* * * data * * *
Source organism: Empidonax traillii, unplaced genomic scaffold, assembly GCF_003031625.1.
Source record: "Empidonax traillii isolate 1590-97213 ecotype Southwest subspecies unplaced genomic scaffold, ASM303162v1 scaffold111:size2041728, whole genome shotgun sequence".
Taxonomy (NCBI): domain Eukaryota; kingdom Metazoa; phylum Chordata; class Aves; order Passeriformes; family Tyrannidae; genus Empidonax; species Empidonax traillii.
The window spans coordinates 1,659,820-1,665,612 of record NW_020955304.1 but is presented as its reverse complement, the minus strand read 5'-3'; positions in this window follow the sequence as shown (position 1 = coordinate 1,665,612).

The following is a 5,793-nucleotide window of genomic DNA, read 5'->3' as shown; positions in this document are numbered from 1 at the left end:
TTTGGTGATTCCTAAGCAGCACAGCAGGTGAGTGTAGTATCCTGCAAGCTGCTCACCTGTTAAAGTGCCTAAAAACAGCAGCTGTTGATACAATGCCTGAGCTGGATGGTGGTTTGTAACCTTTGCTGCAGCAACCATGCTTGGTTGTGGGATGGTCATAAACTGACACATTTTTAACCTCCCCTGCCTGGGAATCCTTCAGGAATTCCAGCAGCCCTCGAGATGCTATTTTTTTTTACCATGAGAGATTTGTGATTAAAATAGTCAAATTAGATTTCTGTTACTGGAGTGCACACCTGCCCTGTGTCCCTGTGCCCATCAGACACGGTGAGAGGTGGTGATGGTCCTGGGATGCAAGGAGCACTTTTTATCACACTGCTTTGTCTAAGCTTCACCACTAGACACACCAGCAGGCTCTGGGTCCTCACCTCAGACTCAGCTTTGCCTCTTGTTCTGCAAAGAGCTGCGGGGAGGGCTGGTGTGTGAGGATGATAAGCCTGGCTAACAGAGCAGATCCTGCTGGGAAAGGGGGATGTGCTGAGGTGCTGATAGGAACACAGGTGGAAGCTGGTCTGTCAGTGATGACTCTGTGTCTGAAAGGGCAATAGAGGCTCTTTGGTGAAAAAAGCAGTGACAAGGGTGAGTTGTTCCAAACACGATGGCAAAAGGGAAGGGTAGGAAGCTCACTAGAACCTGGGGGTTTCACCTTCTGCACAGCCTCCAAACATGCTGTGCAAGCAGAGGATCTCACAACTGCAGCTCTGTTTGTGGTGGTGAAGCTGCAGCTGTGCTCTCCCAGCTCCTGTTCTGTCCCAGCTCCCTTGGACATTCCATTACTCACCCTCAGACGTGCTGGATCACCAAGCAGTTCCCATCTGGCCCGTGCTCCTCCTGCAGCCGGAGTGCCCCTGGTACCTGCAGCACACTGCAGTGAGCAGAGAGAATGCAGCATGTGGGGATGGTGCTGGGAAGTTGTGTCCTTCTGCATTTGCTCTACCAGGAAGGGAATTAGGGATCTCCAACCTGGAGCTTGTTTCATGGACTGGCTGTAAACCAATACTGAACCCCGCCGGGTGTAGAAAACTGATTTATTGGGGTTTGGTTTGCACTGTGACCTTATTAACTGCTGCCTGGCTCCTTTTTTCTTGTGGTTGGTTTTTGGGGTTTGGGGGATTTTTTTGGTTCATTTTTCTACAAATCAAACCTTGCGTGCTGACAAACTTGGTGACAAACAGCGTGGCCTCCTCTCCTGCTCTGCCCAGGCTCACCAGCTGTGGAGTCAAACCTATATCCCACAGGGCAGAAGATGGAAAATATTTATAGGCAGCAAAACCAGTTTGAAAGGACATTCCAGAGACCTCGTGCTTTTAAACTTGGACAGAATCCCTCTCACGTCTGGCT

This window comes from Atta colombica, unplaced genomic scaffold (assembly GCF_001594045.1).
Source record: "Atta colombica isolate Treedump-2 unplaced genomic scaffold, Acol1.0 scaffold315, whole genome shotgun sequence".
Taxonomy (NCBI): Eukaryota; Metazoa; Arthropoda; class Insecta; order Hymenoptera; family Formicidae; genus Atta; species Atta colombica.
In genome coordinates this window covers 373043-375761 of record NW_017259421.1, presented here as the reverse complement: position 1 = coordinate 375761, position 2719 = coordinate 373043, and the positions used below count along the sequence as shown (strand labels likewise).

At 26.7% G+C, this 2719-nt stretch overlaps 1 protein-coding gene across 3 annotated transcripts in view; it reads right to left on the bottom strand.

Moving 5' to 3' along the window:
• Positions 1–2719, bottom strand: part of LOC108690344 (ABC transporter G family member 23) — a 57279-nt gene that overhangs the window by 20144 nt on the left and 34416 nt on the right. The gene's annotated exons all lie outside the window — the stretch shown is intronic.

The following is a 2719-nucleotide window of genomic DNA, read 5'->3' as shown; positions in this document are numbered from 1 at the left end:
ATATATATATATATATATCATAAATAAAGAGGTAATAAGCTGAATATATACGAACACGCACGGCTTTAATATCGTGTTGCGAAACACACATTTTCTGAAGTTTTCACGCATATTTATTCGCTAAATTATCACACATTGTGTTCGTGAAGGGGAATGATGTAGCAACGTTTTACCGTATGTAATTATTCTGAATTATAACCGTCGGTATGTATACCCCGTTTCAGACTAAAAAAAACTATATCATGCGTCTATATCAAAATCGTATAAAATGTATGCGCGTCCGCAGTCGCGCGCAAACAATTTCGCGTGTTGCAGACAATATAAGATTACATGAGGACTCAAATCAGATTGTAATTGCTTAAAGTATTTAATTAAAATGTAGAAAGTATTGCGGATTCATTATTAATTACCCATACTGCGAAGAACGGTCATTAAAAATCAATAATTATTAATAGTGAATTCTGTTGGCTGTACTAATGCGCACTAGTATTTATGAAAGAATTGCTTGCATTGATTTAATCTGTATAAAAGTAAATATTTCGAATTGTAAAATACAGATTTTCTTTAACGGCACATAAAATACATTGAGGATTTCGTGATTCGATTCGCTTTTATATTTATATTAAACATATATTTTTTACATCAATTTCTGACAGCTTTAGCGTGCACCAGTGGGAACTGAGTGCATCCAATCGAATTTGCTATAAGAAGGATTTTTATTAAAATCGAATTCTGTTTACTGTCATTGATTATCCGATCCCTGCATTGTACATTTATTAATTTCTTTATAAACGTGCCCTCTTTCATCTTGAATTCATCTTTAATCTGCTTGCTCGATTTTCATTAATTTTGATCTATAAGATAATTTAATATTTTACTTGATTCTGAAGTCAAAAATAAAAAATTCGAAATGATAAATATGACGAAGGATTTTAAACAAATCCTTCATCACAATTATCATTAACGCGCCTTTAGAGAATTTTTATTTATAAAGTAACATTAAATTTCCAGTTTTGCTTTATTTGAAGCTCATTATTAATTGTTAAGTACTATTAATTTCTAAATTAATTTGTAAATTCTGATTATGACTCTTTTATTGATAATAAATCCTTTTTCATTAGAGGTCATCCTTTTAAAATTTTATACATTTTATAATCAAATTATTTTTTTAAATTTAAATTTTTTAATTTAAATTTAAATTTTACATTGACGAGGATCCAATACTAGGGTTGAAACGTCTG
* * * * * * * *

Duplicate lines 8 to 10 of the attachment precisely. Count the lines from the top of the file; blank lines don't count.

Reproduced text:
Source record: "Atta colombica isolate Treedump-2 unplaced genomic scaffold, Acol1.0 scaffold315, whole genome shotgun sequence".
Taxonomy (NCBI): Eukaryota; Metazoa; Arthropoda; class Insecta; order Hymenoptera; family Formicidae; genus Atta; species Atta colombica.
In genome coordinates this window covers 373043-375761 of record NW_017259421.1, presented here as the reverse complement: position 1 = coordinate 375761, position 2719 = coordinate 373043, and the positions used below count along the sequence as shown (strand labels likewise).